Most WA guidebooks divide the state into regions and cover just that region in greater detail. This is a good approach, since WA has such a wealth of trails that a book that covers the whole state either has to focus on some narrow category, such as loop hikes over 20 miles long, or else it would barely scratch the surface.
The WA guidebooks published by Falcon tend to be good, but a lot depends on how thoroughly the author has done his homework. I know the Falcon guides to the North Cascades and to Goat Rocks are both good ones.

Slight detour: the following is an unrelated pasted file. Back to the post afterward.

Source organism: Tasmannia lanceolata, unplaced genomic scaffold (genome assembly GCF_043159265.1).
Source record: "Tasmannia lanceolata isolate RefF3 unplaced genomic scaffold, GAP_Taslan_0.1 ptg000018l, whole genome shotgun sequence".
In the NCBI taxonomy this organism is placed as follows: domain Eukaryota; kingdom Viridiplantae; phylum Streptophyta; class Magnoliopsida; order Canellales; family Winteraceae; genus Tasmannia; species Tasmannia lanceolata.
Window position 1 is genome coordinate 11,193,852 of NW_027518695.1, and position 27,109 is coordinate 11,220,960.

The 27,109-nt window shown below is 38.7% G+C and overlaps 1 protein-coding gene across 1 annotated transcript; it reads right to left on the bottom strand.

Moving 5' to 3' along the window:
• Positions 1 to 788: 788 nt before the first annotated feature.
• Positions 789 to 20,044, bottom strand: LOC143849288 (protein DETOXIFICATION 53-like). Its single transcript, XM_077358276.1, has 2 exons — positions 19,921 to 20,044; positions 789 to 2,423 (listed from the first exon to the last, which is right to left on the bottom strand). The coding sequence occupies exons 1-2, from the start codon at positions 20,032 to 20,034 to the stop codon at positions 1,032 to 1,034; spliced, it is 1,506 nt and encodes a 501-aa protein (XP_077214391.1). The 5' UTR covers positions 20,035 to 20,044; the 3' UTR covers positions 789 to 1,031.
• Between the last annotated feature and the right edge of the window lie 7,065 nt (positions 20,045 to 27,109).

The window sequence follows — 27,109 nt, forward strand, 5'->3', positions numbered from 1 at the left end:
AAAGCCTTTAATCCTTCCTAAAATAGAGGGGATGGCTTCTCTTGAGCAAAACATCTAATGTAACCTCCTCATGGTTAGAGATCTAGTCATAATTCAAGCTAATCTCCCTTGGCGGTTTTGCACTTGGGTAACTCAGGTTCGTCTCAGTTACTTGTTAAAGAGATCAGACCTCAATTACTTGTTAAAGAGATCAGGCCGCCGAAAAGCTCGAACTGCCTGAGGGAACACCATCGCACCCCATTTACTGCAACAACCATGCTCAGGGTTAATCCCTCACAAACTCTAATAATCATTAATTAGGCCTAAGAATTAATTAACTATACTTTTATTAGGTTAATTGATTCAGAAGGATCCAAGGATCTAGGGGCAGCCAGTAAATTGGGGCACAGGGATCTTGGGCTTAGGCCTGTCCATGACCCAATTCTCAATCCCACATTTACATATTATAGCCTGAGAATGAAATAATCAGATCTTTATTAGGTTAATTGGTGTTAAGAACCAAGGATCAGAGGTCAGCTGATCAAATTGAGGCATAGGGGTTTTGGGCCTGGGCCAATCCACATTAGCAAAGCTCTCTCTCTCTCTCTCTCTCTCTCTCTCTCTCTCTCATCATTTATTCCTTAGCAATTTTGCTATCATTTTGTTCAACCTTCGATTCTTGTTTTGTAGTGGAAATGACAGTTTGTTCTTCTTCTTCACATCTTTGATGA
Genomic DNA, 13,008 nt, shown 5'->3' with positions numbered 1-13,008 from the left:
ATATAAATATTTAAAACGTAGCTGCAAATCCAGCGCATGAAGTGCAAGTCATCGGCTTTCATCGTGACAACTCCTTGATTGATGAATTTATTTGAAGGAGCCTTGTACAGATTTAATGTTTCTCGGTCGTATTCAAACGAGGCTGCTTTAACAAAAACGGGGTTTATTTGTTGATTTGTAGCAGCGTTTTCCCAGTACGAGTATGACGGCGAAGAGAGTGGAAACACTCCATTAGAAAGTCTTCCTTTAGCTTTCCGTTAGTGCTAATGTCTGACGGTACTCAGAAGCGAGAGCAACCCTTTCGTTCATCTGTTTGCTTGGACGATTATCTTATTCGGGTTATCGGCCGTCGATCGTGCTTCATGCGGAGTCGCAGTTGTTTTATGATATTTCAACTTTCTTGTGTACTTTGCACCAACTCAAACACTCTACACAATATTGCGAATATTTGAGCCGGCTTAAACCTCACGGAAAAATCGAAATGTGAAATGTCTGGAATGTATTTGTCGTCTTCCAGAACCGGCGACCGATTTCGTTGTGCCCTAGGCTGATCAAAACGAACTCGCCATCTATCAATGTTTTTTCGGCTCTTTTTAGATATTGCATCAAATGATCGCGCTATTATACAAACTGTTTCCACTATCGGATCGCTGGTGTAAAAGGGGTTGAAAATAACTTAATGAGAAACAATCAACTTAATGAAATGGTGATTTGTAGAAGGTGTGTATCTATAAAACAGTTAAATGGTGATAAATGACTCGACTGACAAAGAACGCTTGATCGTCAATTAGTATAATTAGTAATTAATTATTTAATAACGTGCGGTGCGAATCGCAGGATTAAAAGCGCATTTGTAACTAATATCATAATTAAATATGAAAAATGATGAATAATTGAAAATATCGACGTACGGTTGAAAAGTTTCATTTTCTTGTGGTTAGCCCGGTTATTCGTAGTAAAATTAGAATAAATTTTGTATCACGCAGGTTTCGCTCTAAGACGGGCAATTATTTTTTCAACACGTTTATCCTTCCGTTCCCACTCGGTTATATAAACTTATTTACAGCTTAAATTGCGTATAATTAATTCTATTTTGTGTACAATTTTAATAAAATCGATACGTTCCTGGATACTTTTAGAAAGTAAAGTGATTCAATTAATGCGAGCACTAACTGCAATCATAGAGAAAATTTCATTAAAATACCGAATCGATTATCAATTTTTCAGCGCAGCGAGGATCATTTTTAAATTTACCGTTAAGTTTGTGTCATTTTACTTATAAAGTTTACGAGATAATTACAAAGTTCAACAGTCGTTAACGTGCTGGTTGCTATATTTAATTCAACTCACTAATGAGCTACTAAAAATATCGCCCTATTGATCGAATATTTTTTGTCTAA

The Mountaineers of Seattle publish a number of guidebooks, too. They are fairly uniform in quality and if you like one, you will probably like them all. They often pad out their trail descriptions with complaints about how this or that trail runs through an area that deserves wilderness protection, but lacks it, and while I tend to agree, this gets old after a while.
A book that covers all WA and I think is good is Backpacking Washington, by Douglas Lorain. It concentrates on multi-day routes you can take, with many side trips mentioned, too.